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dc.contributor.advisorThomas, Gareth
dc.creatorCollura, Kaitlin Marie
dc.date.accessioned2020-10-21T14:27:08Z
dc.date.available2020-10-21T14:27:08Z
dc.date.issued2015
dc.identifier.urihttp://hdl.handle.net/20.500.12613/997
dc.description.abstractPalmitoylation is the post-translational addition of the 16-carbon fatty acid palmitate to protein cysteine residues. This process is best known for its roles in targeting proteins to lipid membranes, including both the plasma membrane and vesicles. Palmitoylation occurs in all eukaryotic cells, but appears to be particularly important in neurons, because genetic mutation or loss of several palmitoyl acyltransferases (PATs, the enzymes that catalyze palmitoylation), leads to predominantly neuropathological defects. In addition, a growing number of recent studies have revealed key roles for palmitoylation of specific proteins in neuronal regulation. However, most of these studies have focused on how palmitoylation regulates postsynaptic protein targeting. In contrast, it is far less clear how palmitoylation might regulate the specialized subcellular processes that are important in axons. One particularly important process in axons is retrograde signaling, in which information is conveyed from distal locations back to the cell body. Following injury to axons of the peripheral nervous system (PNS), retrograde signals are critical to activate transcription of pro-regenerative genes. Key retrograde signaling pathways include the DLK/JNK/c-Jun (Dual Leucine Zipper Kinase/c-Jun N-terminal Kinase/c-Jun) signaling pathway and the GP130/JAK/STAT (Glycoprotein 130/Janus Kinase/Signal Transducer and Activator of Transcription) signaling pathway, both of which are activated following nerve injury and are vital to promote regeneration. Though both of these pathways are critical for conveying distal information from the periphery to the cell body, many of their component proteins are predicted to be soluble and diffusible. This raises the question of how these proteins can directionally signal over the long distances that axons extend. Interestingly, bio-informatic and proteomic studies suggested that DLK, GP130, JAK and STAT may be palmitoylated. We hypothesized that palmitoylation could be important for the roles of these proteins in retrograde signaling. Because retrograde signals are initiated in distal axons, a considerable distance from the cell body, we further hypothesized axonally localized PATs might play key roles in the control of retrograde signaling. We find that the retrograde signaling protein DLK is palmitoylated at a highly conserved cysteine residue. This modification is necessary for its localization to motile vesicles and for its interaction with the retrograde signaling protein JIP3. Notably, we also describe a novel role for palmitoylation in regulating DLK’s kinase activity. In addition, our study identifies the first axonally enriched PATs in sensory neurons; DHHC5 and DHHC8. shRNA knockdown experiments in sensory neurons reveal that these axonal PATs control both palmitoylation and surface expression of GP130 and are essential for GP130/JAK/STAT3-dependent retrograde signaling. These findings reveal a novel role for palmitoylation in the control of axonal retrograde signaling, provide key insights into the molecular roles of this modification and identify new potential targets for therapy to improve nerve regeneration post-injury.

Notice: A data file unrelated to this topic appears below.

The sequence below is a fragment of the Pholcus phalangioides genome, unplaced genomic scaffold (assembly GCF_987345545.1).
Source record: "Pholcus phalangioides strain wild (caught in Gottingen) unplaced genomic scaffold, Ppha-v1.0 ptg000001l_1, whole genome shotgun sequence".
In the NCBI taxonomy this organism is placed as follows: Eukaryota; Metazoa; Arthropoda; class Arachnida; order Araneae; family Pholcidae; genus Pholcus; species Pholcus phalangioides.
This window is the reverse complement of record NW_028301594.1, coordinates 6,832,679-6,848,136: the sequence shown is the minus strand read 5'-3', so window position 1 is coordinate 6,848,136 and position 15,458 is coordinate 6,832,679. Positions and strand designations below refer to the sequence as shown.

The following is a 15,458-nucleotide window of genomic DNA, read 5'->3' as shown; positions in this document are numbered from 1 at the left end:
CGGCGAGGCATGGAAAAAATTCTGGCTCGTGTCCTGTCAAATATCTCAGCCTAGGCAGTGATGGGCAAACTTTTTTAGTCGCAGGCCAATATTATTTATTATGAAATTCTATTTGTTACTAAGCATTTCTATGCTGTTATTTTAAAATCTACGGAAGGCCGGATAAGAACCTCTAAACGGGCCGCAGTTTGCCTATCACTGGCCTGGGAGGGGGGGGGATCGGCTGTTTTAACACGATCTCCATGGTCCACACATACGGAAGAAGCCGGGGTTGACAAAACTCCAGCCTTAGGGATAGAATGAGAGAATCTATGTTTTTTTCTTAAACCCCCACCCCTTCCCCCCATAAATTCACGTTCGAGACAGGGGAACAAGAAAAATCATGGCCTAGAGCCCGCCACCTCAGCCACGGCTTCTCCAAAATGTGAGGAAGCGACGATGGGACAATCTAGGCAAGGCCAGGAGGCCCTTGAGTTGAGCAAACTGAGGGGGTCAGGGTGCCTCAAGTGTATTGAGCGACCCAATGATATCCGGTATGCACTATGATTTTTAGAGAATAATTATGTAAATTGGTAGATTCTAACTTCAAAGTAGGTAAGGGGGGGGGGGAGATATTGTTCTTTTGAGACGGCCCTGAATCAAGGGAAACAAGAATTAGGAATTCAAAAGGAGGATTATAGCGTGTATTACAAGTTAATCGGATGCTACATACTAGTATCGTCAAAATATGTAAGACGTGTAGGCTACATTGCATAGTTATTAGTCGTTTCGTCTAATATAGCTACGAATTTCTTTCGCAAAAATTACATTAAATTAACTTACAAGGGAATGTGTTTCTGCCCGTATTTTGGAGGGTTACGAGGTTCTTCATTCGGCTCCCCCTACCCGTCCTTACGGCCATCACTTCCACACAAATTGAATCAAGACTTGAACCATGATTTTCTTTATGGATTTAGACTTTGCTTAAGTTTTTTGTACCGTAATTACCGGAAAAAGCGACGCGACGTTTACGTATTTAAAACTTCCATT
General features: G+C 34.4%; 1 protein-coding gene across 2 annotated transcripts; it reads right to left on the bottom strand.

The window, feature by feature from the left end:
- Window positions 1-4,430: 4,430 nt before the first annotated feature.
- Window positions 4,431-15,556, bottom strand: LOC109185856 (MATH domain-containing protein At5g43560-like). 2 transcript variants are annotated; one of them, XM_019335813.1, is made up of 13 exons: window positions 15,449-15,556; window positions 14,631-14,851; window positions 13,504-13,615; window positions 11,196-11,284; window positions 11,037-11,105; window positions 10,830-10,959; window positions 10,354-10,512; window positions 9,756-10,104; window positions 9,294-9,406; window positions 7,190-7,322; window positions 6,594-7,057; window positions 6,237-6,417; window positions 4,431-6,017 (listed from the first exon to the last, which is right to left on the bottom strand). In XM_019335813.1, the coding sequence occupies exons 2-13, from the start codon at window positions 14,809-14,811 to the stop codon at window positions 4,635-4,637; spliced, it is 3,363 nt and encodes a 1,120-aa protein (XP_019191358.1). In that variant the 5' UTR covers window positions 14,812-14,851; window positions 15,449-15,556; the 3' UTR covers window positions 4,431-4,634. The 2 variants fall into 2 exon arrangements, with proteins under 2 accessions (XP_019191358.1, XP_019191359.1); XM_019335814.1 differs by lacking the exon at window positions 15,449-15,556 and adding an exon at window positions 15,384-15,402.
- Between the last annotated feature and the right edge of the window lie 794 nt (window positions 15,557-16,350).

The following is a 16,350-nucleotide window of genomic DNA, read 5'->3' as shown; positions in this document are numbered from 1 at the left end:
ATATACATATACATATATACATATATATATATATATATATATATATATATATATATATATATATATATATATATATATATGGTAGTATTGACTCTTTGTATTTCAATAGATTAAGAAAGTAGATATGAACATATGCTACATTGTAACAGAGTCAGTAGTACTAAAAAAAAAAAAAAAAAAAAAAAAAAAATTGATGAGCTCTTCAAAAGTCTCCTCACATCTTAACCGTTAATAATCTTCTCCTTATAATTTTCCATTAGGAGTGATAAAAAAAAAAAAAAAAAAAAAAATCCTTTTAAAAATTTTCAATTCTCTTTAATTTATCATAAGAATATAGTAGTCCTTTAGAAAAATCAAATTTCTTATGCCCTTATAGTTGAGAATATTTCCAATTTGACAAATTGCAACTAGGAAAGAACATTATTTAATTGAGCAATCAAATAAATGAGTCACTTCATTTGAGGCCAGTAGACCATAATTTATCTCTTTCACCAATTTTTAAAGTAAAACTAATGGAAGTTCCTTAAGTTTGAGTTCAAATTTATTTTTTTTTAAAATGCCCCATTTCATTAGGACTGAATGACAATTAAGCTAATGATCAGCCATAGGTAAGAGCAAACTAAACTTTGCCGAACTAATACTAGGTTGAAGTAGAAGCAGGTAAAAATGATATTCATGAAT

dc.format.extent130 pages
dc.language.isoeng
dc.publisherTemple University. Libraries
dc.relation.ispartofTheses and Dissertations
dc.rightsIN COPYRIGHT- This Rights Statement can be used for an Item that is in copyright. Using this statement implies that the organization making this Item available has determined that the Item is in copyright and either is the rights-holder, has obtained permission from the rights-holder(s) to make their Work(s) available, or makes the Item available under an exception or limitation to copyright (including Fair Use) that entitles it to make the Item available.
dc.rights.urihttp://rightsstatements.org/vocab/InC/1.0/
dc.subjectNeurosciences
dc.titlePalmitoylation-Dependent Regulation of the DLK/JNK/cJun and the GP130/JAK/STAT Retrograde Signaling Pathways
dc.typeText
dc.type.genreThesis/Dissertation
dc.contributor.committeememberSoprano, Dianne R.
dc.contributor.committeememberRamirez, Servio H.
dc.contributor.committeememberSon, Young-Jin
dc.contributor.committeememberShore, Scott K.
dc.description.departmentBiomedical Sciences
dc.relation.doihttp://dx.doi.org/10.34944/dspace/979
dc.ada.noteFor Americans with Disabilities Act (ADA) accommodation, including help with reading this content, please contact scholarshare@temple.edu
dc.description.degreePh.D.
refterms.dateFOA2020-10-21T14:27:08Z


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